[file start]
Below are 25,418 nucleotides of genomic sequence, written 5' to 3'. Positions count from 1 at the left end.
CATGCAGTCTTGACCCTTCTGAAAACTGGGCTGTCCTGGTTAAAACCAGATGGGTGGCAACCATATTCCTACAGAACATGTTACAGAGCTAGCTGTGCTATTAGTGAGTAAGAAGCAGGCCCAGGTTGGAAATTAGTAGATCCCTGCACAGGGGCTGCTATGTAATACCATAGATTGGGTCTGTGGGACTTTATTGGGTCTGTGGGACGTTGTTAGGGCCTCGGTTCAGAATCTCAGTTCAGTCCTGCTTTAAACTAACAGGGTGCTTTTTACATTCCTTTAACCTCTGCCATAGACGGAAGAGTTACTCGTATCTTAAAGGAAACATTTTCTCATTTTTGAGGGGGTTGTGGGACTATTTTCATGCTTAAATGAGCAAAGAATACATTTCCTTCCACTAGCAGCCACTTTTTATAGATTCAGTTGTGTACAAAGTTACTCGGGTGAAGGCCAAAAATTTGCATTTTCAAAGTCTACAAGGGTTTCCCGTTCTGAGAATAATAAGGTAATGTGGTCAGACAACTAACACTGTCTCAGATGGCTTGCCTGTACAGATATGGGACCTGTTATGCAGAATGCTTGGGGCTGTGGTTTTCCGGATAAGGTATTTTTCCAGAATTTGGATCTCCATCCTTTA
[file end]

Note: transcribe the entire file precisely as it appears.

Below are 25,418 nucleotides of genomic sequence, written 5' to 3'. Positions count from 1 at the left end.
CATGCAGTCTTGACCCTTCTGAAAACTGGGCTGTCCTGGTTAAAACCAGATGGGTGGCAACCATATTCCTACAGAACATGTTACAGAGCTAGCTGTGCTATTAGTGAGTAAGAAGCAGGCCCAGGTTGGAAATTAGTAGATCCCTGCACAGGGGCTGCTATGTAATACCATAGATTGGGTCTGTGGGACTTTATTGGGTCTGTGGGACGTTGTTAGGGCCTCGGTTCAGAATCTCAGTTCAGTCCTGCTTTAAACTAACAGGGTGCTTTTTACATTCCTTTAACCTCTGCCATAGACGGAAGAGTTACTCGTATCTTAAAGGAAACATTTTCTCATTTTTGAGGGGGTTGTGGGACTATTTTCATGCTTAAATGAGCAAAGAATACATTTCCTTCCACTAGCAGCCACTTTTTATAGATTCAGTTGTGTACAAAGTTACTCGGGTGAAGGCCAAAAATTTGCATTTTCAAAGTCTACAAGGGTTTCCCGTTCTGAGAATAATAAGGTAATGTGGTCAGACAACTAACACTGTCTCAGATGGCTTGCCTGTACAGATATGGGACCTGTTATGCAGAATGCTTGGGGCTGTGGTTTTCCGGATAAGGTATTTTTCCAGAATTTGGATCTCCATCCTTTA